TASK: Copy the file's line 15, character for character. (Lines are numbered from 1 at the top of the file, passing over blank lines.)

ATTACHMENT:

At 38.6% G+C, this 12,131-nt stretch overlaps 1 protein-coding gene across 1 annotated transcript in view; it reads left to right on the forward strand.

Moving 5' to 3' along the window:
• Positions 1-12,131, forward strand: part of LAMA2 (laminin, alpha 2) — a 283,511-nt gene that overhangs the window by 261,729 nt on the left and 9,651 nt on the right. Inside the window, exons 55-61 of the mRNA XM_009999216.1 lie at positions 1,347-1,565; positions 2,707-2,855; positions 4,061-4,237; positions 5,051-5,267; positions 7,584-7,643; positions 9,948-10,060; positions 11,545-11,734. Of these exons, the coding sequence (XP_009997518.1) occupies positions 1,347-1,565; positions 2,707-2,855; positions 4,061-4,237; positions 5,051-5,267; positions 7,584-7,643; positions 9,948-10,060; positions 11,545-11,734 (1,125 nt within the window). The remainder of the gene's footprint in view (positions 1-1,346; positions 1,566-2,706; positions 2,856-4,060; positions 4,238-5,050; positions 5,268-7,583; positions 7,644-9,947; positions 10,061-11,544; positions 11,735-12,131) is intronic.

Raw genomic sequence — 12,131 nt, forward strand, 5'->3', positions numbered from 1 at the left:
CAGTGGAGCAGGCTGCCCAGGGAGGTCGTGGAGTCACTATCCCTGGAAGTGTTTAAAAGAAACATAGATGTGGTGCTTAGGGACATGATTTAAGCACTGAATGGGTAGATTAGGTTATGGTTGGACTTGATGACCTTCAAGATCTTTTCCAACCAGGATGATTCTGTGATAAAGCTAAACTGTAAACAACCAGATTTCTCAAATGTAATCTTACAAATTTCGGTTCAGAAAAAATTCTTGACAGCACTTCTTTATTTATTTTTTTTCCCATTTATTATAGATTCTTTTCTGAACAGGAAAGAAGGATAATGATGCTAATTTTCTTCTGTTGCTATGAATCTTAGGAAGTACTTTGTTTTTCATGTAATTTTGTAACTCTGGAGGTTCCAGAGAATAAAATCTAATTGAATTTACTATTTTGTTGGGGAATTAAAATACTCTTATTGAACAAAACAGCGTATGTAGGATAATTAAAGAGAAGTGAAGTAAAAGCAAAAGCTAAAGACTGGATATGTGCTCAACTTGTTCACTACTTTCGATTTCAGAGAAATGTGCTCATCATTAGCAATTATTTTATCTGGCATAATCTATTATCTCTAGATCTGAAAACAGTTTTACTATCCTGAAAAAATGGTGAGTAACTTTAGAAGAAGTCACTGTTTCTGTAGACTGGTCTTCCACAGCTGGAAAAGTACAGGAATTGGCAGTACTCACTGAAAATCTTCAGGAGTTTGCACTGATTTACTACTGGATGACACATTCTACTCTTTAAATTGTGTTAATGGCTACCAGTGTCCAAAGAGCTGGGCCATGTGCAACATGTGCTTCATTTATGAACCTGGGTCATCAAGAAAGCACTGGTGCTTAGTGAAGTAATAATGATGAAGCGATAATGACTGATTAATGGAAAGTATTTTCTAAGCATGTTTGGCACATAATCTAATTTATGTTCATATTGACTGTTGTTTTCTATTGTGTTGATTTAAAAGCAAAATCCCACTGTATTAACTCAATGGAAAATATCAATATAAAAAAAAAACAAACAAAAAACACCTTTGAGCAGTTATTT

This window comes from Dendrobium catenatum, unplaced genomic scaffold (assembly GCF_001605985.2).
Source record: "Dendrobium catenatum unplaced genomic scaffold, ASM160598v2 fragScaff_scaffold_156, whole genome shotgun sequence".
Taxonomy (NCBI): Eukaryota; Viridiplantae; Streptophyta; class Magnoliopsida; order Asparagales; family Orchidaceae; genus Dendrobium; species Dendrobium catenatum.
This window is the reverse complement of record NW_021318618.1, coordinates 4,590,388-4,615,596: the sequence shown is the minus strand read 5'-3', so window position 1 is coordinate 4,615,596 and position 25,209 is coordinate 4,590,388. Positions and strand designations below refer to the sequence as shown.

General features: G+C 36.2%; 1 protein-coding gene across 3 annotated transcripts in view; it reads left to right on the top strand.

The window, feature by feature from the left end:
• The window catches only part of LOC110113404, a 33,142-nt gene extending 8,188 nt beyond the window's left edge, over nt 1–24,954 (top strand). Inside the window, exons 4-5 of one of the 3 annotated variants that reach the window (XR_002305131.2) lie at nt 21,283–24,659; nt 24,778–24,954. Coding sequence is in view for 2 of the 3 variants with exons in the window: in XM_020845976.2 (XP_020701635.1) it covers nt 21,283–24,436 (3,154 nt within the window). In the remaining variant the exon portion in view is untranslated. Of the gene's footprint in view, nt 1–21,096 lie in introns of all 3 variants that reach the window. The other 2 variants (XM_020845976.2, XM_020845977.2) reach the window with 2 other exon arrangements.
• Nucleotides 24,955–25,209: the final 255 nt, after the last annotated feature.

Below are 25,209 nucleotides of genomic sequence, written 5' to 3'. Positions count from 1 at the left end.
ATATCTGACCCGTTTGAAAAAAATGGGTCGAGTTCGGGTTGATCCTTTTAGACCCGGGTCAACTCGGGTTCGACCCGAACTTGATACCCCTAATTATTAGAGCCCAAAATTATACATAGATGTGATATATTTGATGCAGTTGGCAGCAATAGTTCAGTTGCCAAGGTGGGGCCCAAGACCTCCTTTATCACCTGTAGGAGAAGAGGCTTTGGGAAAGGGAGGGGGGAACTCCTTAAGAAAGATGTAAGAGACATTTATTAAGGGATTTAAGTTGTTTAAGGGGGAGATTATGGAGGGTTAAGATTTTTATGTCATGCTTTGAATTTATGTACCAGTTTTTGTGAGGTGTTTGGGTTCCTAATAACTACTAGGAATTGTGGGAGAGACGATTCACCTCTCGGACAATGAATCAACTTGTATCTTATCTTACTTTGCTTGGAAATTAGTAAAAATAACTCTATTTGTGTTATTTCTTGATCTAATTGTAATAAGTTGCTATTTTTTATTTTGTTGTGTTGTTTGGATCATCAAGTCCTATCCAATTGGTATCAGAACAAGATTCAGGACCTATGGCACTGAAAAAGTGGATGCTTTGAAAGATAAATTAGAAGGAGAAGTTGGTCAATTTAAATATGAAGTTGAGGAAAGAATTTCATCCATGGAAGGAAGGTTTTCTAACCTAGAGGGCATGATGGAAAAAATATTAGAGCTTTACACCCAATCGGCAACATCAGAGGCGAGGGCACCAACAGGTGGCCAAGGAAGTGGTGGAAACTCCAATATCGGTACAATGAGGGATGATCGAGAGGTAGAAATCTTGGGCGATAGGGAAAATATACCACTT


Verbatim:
ATATCTGACCCGTTTGAAAAAAATGGGTCGAGTTCGGGTTGATCCTTTTAGACCCGGGTCAACTCGGGTTCGACCCGAACTTGATACCCCTAATTATTAGAGCCCAAAATTATACATAGATGTGATATATTTGATGCAGTTGGCAGCAATAGTTCAGTTGCCAAGGTGGGGCCCAAGACCTCCTTTATCACCTGTAGGAGAAGAGGCTTTGGGAAAGGGAGGGGGGAACTCCTTAAGAAAGATGTAAGAGACATTTATTAAGGGATTTAAGTTGTTTAAGGGGGAGATTATGGAGGGTTAAGATTTTTATGTCATGCTTTGAATTTATGTACCAGTTTTTGTGAGGTGTTTGGGTTCCTAATAACTACTAGGAATTGTGGGAGAGACGATTCACCTCTCGGACAATGAATCAACTTGTATCTTATCTTACTTTGCTTGGAAATTAGTAAAAATAACTCTATTTGTGTTATTTCTTGATCTAATTGTAATAAGTTGCTATTTTTTATTTTGTTGTGTTGTTTGGATCATCAAGTCCTATCCAATTGGTATCAGAACAAGATTCAGGACCTATGGCACTGAAAAAGTGGATGCTTTGAAAGATAAATTAGAAGGAGAAGTTGGTCAATTTAAATATGAAGTTGAGGAAAGAATTTCATCCATGGAAGGAAGGTTTTCTAACCTAGAGGGCATGATGGAAAAAATATTAGAGCTTTACACCCAATCGGCAACATCAGAGGCGAGGGCACCAACAGGTGGCCAAGGAAGTGGTGGAAACTCCAATATCGGTACAATGAGGGATGATCGAGAGGTAGAAATCTTGGGCGATAGGGAAAATATACCACTT